Drug Health Indigenous Models Project

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Drug Health Indigenous Models Project

This project is investigating practising Alcohol and Other Drugs (Drug Health) clinicians’ perspectives of the barriers and facilitators in implementing cultural proficient practices in their workplace.

Australian Aboriginal people score poorly on the majority of health indices. A recognised opportunity for closing the gap is to ensure that health services for Indigenous Australians are provided by culturally proficient clinicians. Since the early 2000’s cultural proficiency training has been formally implemented into health education yet, two decades later, many Indigenous health consumers report experiences of discrimination and feelings of low trust when engaging with health services.

This project is investigating practising Alcohol and Other Drugs (Drug Health) clinicians’ perspectives of the barriers and facilitators in implementing cultural proficient practices in their workplace.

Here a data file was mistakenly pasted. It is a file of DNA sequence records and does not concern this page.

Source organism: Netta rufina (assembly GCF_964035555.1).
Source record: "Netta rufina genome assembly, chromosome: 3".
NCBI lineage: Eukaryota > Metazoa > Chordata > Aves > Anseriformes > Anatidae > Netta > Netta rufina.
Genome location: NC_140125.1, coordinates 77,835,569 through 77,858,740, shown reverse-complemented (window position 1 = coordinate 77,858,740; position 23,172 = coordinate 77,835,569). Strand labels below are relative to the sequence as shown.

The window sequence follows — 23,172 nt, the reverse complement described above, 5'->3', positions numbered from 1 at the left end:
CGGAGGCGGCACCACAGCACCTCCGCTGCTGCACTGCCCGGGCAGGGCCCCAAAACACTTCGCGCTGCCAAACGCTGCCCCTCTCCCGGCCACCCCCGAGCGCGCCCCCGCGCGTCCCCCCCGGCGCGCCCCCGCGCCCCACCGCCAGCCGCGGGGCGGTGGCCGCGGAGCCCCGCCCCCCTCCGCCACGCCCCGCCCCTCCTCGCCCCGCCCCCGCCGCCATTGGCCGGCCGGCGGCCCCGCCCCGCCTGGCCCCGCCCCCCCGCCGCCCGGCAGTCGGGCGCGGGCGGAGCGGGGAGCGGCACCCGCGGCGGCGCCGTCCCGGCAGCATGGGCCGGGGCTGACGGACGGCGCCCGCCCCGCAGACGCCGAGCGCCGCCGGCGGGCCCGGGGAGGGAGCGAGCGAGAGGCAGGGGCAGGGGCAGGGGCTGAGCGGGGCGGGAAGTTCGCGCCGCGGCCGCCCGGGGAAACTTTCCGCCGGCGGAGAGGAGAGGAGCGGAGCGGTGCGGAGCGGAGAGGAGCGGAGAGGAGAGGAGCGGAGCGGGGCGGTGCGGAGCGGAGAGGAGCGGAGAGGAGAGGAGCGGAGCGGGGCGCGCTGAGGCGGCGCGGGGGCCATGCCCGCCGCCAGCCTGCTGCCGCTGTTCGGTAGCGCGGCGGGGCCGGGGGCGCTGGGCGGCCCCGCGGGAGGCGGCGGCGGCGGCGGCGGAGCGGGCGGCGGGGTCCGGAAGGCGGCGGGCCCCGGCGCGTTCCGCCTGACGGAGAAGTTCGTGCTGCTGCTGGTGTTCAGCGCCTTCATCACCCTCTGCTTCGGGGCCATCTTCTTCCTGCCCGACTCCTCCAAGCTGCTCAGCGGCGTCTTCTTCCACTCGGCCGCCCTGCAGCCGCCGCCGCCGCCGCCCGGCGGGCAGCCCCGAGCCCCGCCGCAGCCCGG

Data collection will be conducted using Nominal Group Technique (NGT) to generate findings from clinicians. The Yerin Dilly Indigenist framework will inform the values of the approach, and findings will be presented in coded themes through a constant comparative method.

A clearer understanding of how clinicians perceive barriers and facilitators to cultural proficiency in their service can identify potential threats and opportunities to inclusive and culturally proficient care.

Translating the results of this project into policy and practices that increase the cultural acceptability of Drug Health services will contribute towards more equitable health care environments for Indigenous Australians by increasing the perception of cultural safety.